I’ve recently finished up a couple of really exceptional Signature grade pieces, one briar and one morta, which are not going to be posted on my site because they are marked for shipping over to Pipe & Pint. However, I thought I’d post a couple of preview pics of them for two reasons – to see if anyone wanted to snap them up before they went into the box, and as a preview of future Pipe & Pint stock, assuming no one grabs them within the next day or so (It seems tomorrow will be a holiday here also, so I guess they’ll be shipping on Tuesday or Wednesday).
I should point out that these photos aren’t quite as nice as usual, being snapped and assembled fairly hurriedly, though they do a good job of showcasing the pipes’ details. Unfortunately, the Signature-grade briar (left) comes out looking rather more stumpy and thick in its pictures than it is in reality, where it is a pleasantly graceful piece. Emily thinks the stem magic trick is too twee; I love it for its continued theme (from the Moebius Bolus pipes) of intersections in 3D space. Plus, it will mystify folks in the shops who wonder how you’re drawing smoke through it. I can’t say enough about the briar quality on this one, though – Really, if the design had supported a bit more “splash” and “fancification”, this probably would have been the third M-grade pipe of my career. It was just that good. I love being able to leave smooth pipes natural – I realize that it subtracts some of the potential visual impact one can gain from a nice contrast stain, but in cases like this I believe the virgin finish complements the fluidity of the overall design. A strong contrast stain would have made this too “loud”, in my opinion. In any event, it’s one of the highest grade Signatures I’ve made, and is available for anyone with 729 euros in pocket – just get in touch. American buyers, however, are encouraged to wait and buy it from Pipe & Pint if it ships to the states. If it goes, it will arrive there in a month and you can just purchase with a phone call and get your pipe in three or four days, instead of the vague “one week to five week” shipping times of the French post.
I’m going to be selling a lot more pipes this way in future. I’ve had it with the French Colissimo, really – They make it virtually untenable to run an export business here. According to their site, boxes to the US should arrive in 4-8 working days. In reality, this can be anywhere between 4-8 working days and about five weeks, with a lot of shipments taking four weeks easily. I’d love to have back the sheer amount of working time that I’ve lost answering customer inquires wanting to know where their pipe was, if they should worry, if there is anything I can to to check on it, etc. It annoys me to no end that my own image of speedy customer service is sullied by forced reliance on this French vagueness…. It is “in our network”… somewhere! Thus far, tracking numbers return only a few replies virtually devoid of useful into – Either “The box has been picked up from the Herbignac PO”, “The box is in our network”, “The box is at Reux, the export center”, or “The box has been handed to local service”… but it can say any one of these messages for the entirety of the trip, making tracking nearly useless (“The box is in our network” is a very common thoroughly vague reply). When the inevitable email inquiries come to me from worried buyers, all I can ever do is say, “Buzz me after thirty days and I’ll file an insurance claim, which will make the pipe appear by magic in two days”. Which happens every time a claim is filed. It’s like they need to be kicked just to provide basic delivery, really annoying.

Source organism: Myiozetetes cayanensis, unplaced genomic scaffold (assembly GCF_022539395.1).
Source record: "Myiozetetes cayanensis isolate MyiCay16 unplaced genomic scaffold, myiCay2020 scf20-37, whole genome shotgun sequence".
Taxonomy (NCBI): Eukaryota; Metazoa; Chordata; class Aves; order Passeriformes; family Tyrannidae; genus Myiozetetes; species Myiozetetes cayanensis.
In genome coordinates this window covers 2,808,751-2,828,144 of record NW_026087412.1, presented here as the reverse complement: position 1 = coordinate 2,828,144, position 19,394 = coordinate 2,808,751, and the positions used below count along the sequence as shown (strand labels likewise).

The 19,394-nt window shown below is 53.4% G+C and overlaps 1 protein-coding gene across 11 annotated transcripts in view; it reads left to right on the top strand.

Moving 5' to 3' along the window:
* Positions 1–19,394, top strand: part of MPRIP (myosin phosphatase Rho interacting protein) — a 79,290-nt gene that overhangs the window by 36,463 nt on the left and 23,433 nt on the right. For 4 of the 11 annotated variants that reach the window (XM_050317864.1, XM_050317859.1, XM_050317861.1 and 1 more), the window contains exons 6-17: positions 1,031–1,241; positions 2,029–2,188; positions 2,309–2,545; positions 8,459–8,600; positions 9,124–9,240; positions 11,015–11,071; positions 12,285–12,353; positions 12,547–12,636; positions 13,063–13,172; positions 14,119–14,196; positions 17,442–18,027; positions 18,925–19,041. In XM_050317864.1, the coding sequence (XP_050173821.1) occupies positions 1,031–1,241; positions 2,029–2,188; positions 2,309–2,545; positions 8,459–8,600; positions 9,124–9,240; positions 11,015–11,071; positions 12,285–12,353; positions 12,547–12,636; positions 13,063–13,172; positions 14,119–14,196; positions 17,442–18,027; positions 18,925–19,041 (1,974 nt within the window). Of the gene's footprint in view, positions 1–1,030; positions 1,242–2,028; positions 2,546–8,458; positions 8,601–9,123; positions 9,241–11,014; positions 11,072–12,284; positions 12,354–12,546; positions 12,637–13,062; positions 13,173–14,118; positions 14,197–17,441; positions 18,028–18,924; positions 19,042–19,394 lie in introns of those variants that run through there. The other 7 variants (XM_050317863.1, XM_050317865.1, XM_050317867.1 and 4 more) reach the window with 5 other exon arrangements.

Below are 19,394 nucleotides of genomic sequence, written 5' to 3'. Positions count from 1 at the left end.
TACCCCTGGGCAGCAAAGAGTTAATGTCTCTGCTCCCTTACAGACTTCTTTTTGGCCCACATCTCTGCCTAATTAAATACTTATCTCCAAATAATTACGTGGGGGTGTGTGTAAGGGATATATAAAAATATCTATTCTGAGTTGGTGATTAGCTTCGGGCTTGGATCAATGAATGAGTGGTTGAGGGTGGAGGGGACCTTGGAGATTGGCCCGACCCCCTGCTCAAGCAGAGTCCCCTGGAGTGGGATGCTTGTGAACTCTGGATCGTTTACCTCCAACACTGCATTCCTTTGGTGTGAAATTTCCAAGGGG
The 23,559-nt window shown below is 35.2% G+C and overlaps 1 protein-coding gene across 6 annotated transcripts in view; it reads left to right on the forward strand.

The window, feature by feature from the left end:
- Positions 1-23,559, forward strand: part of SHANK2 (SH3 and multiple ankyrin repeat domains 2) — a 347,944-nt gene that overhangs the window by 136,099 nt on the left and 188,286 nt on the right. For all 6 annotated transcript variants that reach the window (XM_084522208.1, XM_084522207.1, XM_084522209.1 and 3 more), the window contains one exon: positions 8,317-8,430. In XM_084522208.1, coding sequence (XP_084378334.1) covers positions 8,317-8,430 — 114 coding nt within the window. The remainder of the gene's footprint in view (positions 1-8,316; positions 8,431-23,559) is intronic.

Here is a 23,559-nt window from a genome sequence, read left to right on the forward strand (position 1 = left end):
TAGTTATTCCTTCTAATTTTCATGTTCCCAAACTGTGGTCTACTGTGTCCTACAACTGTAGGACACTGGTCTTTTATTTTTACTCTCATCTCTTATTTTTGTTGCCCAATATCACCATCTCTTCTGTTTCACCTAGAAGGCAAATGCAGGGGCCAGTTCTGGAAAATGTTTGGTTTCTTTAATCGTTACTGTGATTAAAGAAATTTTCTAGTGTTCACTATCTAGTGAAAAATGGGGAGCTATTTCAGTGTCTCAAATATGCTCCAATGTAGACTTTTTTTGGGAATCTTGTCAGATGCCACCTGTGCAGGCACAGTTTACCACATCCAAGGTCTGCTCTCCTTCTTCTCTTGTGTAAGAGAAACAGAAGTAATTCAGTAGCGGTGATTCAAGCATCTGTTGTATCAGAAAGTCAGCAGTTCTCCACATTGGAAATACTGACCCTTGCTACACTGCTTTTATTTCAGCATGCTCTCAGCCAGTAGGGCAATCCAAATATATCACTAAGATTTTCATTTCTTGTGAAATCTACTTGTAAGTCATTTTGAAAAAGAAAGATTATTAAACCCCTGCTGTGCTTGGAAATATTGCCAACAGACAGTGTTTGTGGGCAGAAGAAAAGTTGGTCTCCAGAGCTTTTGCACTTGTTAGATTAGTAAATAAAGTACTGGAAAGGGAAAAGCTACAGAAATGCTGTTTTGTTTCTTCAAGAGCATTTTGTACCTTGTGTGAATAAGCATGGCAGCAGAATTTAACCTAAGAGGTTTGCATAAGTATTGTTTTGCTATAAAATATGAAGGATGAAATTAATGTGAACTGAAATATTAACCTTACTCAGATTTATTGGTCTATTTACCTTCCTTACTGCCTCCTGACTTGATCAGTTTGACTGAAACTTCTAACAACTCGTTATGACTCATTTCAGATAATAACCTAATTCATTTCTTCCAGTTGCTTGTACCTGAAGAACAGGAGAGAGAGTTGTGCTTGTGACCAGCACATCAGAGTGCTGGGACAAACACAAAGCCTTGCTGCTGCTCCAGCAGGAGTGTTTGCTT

So, potential US buyers, unless you absolutely HAVE to have one of these pipes and don’t want to take the chance of them being snagged by someone else beforehand, you’ll have a much more pleasant buying experience if you wait until they arrive at P&P and buy from them!
The other available Signature-grade pipe is this giant Morta Bettafish:
I say “giant” because of its size in comparison to the usual Bettafish we make for half the cost. It is proportionally identical to its smaller siblings, making it look just the same in photos, but in hand the difference is obvious. The bottom photo does a decent job of showcasing just how much larger this pipe is – It is pictured next to my own first Bettafish, the pipe displayed on the opening morta page. Beautiful morta grain on this one, and it benefits from a handcut churchwarden stem filed and drilled from black German ebonite rod stock. Normally I try to avoid making high-grade churchwardens simply because it’s terribly wasteful of stem rod – I could have gotten three normal stems from this section. The price on this one is 650 euros, and again, contact me if interested, otherwise it will be going into the box of pipes for Pipe & Pint this week.
After all that, I’ve run out of space for the article I intended to write. I have three topics tacked up for future blog posts. One will be on the technique of mind-mapping, and using it to tackle design and focus problems, while the other two will discuss the growing gap between amateur and professional pipemakers and the burgeoning trend towards ridiculously over-obsessiveness, otherwise known as, “I was shocked to find a noticeable scratch on the interior of the shank airhole of my $150 pipe while inspecting it with my combination rectal-probe-light-magnifier.” Ought to generate some amusing buzz… 😉